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Greens vow to return stolen land

Hoki Whenua Mai would see the government considering private land acquisition in Treaty settlements, remove the 2008 historic treaty claim deadline, remove controversial perpetual leases, and amend the Public Works Act to prevent a government acquiring Māori land for things like public infrastructure and roads. Photo / NZME / Mark Mitchell

The Greens say they will reform the Treaty of Waitangi settlements process, and compel the government to acquire private land as it comes up for sale, if they are part of a coalition elected in October.

The party's 'Hoki Whenua Mai' policy unveiled today would also end historic Treaty claim deadlines and perpetual leases on Māori land.

The leases, which allow tenants indefinite rights to renew rents at rates generally below market value, have been controversial, most recently causing an uproar in regions like Tokomaru Bay.

"The Aotearoa we know today has been built off Māori land, much of which was wrongly taken through breaches of Te Tiriti o Waitangi over the past 183 years," Green Party co-leader Marama Davidson said in a statement.

"Colonial land theft has caused severe disconnection and locked whānau in poverty, and this has fed ongoing inequities for Māori within the health, education, and justice systems.

"Returning land to tangata whenua is the right thing to do to begin to address these inequities."

If elected as part of the next government in October, the party would table legislation to create a commission of inquiry into land dispossession and investigate land taken through breaches of Te Tiriti o Waitangi.

"We will remove the 2008 deadline to lodge new Treaty claims and reinstate the ability for the Waitangi Tribunal to make recommendations in relation to privately owned land, as that land comes on the property market," Davidson said.

“As Aotearoa approaches the 185-year anniversary of the signing of Te Tiriti o Waitangi, and the 50-year anniversary of the Treaty of Waitangi Act, the time is now to reflect on next steps to ensure the promise of Te Tiriti is honoured and wrongs are put right."

Hoki Whenua Mai would also amend the Public Works Act to prevent whenua Māori being taken in future for government initiatives.

“Evidence tells us that when indigenous peoples have control over their land, it boosts biodiversity,"  Green Party Māori development spokesperson, Teanau Tuiono said.

Over Queen's Birthday Weekend last year, a group gathered at Tokomaru Bay protesting perpetual leases. The day began with a pōwhiri at Tuatini Marae, then moved to one of the land blocks next to State Highway 35. Photo / Paul Rickard / Gisborne Herald via LDR

"The Green Party’s Hoki Whenua Mai policy will not only begin to address the impacts of land loss and colonisation in Aotearoa but it will also support whānau and papatūānuku to thrive."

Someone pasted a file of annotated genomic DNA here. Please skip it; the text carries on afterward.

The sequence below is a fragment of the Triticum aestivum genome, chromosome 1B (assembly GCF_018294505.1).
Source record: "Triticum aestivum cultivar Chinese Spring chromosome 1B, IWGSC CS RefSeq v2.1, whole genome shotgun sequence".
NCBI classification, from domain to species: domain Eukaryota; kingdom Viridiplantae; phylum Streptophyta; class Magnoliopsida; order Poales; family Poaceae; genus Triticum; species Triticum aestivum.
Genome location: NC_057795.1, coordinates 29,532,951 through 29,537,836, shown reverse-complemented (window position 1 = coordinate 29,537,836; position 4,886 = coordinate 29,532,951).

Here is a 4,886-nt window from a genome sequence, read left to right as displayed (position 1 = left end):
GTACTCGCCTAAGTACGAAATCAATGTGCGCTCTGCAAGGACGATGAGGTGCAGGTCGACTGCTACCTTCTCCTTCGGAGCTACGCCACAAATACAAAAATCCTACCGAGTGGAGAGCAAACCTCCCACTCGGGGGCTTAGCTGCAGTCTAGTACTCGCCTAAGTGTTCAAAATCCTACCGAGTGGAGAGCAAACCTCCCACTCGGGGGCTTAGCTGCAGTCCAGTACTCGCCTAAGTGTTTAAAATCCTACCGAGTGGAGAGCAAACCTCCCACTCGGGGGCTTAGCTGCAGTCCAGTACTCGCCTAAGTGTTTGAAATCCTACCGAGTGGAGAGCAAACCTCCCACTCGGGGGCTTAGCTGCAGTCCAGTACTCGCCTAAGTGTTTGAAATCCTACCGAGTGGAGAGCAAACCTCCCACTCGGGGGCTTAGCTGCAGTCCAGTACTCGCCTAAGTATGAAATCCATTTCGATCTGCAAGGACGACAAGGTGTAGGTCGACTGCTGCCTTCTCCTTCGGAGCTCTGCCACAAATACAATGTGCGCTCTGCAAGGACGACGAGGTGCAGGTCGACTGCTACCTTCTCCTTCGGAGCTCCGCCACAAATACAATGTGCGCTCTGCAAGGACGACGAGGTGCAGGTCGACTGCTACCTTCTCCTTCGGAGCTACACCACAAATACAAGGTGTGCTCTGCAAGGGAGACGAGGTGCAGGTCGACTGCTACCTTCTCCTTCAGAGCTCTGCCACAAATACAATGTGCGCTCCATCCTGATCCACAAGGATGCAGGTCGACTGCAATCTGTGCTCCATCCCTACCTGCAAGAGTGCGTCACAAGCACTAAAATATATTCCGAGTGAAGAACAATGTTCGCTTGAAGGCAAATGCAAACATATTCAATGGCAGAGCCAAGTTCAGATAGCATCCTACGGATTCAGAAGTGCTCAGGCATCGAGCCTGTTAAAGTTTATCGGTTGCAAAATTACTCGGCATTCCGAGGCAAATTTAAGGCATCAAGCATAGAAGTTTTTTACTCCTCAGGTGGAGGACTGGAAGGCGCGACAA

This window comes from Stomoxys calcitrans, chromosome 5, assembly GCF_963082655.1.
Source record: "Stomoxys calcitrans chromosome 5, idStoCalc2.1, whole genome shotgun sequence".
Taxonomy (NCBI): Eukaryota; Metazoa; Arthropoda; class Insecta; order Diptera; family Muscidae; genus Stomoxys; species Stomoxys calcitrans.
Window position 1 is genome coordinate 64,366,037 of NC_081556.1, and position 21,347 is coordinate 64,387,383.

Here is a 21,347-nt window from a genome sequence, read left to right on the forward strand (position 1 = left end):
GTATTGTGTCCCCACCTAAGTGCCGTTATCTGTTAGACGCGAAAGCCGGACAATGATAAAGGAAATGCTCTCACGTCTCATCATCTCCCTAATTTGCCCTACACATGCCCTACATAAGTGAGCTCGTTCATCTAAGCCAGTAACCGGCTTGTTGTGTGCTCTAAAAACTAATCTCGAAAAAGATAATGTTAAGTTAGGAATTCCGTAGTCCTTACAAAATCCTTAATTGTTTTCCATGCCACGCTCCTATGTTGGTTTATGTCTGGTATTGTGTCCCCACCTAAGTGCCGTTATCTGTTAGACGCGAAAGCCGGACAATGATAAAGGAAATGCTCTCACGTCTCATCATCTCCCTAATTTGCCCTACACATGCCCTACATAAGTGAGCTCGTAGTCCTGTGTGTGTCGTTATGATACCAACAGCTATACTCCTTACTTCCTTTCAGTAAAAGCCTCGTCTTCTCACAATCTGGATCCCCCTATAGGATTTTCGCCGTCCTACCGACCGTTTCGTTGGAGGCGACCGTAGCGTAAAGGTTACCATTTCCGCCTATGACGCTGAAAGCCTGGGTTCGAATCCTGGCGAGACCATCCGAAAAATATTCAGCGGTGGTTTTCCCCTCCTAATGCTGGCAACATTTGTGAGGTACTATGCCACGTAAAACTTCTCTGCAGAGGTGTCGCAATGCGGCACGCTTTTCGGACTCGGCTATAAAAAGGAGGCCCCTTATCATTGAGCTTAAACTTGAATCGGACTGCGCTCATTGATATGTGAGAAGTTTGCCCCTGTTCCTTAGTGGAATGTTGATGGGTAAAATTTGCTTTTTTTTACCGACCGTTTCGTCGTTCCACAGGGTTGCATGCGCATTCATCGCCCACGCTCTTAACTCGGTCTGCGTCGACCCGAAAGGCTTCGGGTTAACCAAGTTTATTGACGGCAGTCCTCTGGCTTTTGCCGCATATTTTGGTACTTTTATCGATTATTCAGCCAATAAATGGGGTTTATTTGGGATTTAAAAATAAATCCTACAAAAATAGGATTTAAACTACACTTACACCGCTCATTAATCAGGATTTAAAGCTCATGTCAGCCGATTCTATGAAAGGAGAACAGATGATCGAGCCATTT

Treaty Negotiations Minister Andrew Little has previously dismissed private land acquisition other than in exceptional cases as off the table.

"I don't ever see a time where we would pass a law that says the Waitangi Tribunal can make orders in relation to privately owned land," he said.

"That would be a hornet's nest that no one's going to bite off."

'Now is the time to reflect on next steps to ensure the promise of Te Tiriti is honoured and wrongs are put right.' Greens co-leader Marama Davidson said on Monday. Photo / RNZ / Cole Eastham-Farrelly

Little said in 2019 returning private land was basically too cost prohibitive even for government coffers.

"The truth is there is a lot of confiscated land and to return that land it would be a massive cost to do so. I think it is just accepted that it is not practical to do so."

Davidson accepted any such moves would require more Māori MPs being elected to Parliament who backed the Greens' policy.

"With more Māori Green MPs in government we can ensure policies like Hoki Whenua Mai are upheld," she said.

"With 27% of all children in Aotearoa whakapapa Māori, the time is now to break the intergenerational harm caused by land theft,” Davidson said.

Hoki Whenua Mai

  • Establish a commission of inquiry into dispossession and redress to provide evidence of the full extent of dispossession of land due to Treaty breaches.
  • Repeal the claims deadline and remove the ban on historical claims to give effect to Te Tiriti o Waitangi, and continue the work of the Department of Conversation on future governance within a Te Tiriti o Waitangi framework.
  • Enable recommendations for private land that was wrongfully taken from Māori as that land comes on to the property market.
  • Reform the Public Works Act to prevent future taking of Māori land.
  • End perpetual leases to give rent controls back to Māori land owners.
  • Costings for commission of inquiry and claimant support.

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